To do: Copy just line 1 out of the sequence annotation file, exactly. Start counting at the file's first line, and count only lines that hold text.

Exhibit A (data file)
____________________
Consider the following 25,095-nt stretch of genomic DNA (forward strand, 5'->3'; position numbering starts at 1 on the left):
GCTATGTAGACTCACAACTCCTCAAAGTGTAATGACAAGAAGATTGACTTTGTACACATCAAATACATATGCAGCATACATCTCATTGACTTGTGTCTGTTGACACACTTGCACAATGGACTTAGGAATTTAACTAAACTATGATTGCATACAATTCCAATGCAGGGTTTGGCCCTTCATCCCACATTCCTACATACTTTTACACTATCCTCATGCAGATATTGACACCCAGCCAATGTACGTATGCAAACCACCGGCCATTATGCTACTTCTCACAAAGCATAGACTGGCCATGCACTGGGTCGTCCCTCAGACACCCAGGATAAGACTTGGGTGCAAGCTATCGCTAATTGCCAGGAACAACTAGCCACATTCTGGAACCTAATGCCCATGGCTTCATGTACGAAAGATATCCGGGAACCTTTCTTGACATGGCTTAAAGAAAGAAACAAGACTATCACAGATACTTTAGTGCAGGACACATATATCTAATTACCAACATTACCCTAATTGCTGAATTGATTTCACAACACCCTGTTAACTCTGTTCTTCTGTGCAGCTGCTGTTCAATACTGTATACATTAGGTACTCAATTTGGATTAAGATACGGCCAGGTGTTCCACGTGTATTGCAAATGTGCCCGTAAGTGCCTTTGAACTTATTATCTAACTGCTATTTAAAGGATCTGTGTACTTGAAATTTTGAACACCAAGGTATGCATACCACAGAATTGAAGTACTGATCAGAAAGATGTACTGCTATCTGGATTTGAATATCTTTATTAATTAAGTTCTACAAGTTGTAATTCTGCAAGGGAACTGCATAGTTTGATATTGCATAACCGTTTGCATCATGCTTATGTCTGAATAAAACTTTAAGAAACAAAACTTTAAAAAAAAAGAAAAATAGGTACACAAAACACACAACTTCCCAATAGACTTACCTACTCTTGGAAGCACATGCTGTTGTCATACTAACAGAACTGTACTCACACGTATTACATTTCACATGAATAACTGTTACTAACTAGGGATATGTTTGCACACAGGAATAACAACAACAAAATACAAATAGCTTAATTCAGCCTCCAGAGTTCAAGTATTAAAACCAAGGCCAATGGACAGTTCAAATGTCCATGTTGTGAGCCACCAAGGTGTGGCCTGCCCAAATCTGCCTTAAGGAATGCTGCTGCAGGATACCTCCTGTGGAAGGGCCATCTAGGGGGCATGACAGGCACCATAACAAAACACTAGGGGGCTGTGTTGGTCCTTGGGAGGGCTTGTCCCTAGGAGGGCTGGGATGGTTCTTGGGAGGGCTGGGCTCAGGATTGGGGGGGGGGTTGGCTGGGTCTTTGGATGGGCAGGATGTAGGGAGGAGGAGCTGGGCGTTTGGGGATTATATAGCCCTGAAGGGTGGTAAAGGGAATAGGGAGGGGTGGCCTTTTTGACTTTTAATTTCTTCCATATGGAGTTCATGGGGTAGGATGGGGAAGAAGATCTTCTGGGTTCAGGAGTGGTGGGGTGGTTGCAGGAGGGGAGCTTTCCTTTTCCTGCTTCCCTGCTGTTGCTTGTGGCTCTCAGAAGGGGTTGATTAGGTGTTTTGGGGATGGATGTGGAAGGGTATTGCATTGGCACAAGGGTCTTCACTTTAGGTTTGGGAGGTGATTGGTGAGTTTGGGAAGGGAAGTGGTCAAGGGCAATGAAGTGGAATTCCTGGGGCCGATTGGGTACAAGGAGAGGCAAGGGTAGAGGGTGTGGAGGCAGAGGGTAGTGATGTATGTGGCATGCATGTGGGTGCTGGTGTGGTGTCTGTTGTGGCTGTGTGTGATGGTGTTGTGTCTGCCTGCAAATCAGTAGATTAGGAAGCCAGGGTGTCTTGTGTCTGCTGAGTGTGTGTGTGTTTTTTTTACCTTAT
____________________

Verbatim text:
Consider the following 25,095-nt stretch of genomic DNA (forward strand, 5'->3'; position numbering starts at 1 on the left):